Greetings and welcome to the If You Build It They Will Come Edition of You Are What You Read.
The eclipse may be ten days away but the madness is building. I think I was asked a total of 30 times this week if we are going to have eclipse glasses (answer is no), any idea where these glasses can be found (Amazon, they’re evil, but they have them) and are we doing anything programming wise (nope). In the midst of all this, my Work Wife Sally brought the following story to my attention.
Jim Reinders had no idea back in 1987 that this eclipse was coming. All he knew was that Stonehenge became an obsession for him while he was working as a petroleum engineer in England. He also knew he wanted to build a memorial for his father who had died a few years prior. And being a Petroleum Engineer, Jim knew that finding stones that met the required size and heft in Nebraska would be an impossible task.
What to do?
Cars. He built a replica with cars.
During a family reunion in 1987, he and his family carefully constructed their own version of what has to be the most famous prehistoric monument on the planet with a bunch of old junkers in Alliance Nebraska. Jim and the fam finished it in time for the June 1987 Summer Solstice.
Alliance, in a happy coincidence, is squarely in the path of optimum eclipse viewing. Normally the town has a population of 8,500 but they expect those numbers to vastly swell with visitors coming from all over to view the eclipse at Carhenge. Even the Governor will be there! They have made plans for all sorts of fun activities for that week, including a 30 team softball tournament, church suppers, music and plenty of Porta-Johns. And yes, they have glasses that you can purchase for viewing. If you plan on going, Kevin Howard head of Alliance’s visitor bureau has one request. Please be careful where you park, as the bean fields will still be, well, full of beans and unavailable for parking accommodations.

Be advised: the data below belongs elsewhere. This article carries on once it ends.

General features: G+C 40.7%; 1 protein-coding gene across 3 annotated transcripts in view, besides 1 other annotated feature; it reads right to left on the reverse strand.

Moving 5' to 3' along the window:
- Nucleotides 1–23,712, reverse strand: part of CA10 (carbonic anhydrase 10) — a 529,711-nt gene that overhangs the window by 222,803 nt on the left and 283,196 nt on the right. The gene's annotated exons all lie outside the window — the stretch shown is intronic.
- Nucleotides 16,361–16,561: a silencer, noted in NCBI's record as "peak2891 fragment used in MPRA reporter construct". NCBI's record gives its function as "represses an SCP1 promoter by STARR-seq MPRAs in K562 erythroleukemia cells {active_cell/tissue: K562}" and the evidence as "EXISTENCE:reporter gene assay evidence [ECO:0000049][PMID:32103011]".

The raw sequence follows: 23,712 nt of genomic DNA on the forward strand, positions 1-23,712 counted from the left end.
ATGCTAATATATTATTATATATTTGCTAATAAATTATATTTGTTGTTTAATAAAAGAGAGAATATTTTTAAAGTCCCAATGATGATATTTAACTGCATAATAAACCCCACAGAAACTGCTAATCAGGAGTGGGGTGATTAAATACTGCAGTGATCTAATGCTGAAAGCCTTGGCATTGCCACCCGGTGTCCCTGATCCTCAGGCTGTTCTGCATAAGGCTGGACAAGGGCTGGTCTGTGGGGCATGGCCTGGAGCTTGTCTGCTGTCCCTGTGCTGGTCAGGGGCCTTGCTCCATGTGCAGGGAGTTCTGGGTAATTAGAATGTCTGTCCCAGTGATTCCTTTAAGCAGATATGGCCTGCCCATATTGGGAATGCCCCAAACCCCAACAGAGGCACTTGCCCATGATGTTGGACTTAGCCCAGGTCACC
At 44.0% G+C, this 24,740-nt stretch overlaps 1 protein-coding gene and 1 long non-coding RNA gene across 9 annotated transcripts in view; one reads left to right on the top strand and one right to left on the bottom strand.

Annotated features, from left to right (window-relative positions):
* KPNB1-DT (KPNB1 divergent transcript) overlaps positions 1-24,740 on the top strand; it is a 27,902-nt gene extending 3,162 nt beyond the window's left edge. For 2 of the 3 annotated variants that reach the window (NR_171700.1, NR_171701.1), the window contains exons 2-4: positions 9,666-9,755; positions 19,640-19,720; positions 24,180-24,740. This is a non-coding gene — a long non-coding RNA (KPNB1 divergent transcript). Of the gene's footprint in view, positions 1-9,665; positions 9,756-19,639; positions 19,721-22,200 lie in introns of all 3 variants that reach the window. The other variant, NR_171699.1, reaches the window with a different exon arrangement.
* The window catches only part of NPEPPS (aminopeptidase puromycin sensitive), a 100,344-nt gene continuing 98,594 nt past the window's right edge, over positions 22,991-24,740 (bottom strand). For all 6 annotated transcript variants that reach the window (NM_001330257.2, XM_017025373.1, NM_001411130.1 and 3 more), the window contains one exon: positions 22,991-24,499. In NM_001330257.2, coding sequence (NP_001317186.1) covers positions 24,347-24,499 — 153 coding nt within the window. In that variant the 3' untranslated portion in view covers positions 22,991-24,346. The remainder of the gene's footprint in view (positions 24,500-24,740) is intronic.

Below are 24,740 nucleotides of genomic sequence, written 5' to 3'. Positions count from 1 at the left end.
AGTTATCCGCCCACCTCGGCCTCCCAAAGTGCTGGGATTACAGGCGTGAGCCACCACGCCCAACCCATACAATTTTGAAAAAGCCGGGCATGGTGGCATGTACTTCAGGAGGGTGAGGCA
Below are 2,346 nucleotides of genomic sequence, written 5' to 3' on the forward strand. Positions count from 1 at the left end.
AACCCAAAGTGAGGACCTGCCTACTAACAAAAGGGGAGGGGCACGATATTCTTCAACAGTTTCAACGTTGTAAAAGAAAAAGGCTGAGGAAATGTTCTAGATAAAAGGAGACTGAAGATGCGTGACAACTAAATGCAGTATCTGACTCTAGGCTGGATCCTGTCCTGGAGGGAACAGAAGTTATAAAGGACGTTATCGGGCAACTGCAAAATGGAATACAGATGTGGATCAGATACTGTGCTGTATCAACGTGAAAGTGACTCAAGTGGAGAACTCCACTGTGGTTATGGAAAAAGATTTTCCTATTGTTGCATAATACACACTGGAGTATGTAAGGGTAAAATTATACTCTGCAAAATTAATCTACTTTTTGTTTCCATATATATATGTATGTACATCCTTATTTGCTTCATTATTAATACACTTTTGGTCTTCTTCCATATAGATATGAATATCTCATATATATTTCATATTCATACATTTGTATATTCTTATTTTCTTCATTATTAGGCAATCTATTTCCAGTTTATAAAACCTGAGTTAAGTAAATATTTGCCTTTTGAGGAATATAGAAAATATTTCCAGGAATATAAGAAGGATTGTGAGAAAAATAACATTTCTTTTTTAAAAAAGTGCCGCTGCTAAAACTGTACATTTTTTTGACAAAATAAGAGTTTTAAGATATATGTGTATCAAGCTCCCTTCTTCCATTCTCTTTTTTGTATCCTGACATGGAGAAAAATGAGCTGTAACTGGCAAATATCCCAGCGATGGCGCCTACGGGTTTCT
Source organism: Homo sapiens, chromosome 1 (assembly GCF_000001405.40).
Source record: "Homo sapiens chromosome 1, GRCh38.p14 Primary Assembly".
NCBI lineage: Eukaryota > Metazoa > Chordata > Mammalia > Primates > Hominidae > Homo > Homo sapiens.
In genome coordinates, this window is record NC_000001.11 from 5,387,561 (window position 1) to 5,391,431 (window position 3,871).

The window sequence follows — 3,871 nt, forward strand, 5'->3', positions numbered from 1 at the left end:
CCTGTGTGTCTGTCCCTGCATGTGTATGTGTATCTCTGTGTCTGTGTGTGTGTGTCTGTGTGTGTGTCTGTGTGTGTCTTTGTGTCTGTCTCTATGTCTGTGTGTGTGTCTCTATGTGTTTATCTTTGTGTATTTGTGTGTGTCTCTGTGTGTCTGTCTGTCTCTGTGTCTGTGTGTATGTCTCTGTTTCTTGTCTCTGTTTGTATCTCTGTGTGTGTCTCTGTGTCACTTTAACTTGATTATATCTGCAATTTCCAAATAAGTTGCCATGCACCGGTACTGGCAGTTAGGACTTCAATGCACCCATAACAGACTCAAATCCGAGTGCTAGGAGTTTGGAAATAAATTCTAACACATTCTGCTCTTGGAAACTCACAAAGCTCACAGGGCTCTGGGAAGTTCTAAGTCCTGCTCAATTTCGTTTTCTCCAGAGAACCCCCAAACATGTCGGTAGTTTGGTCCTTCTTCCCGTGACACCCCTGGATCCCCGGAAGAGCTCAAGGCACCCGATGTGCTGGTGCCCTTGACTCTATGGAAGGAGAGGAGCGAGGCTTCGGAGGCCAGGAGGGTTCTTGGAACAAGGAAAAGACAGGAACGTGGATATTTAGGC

You can read about the story on NPR and if you decide to go (and let us know if you do!) you can learn more about the shenanigans on the Official Website for the eclipse in Alliance. Thanks to Sally for this week’s inspiration.
This week we have an Odyssey, Pakistan, royalty, a seemingly routine visit, gardens, and letters.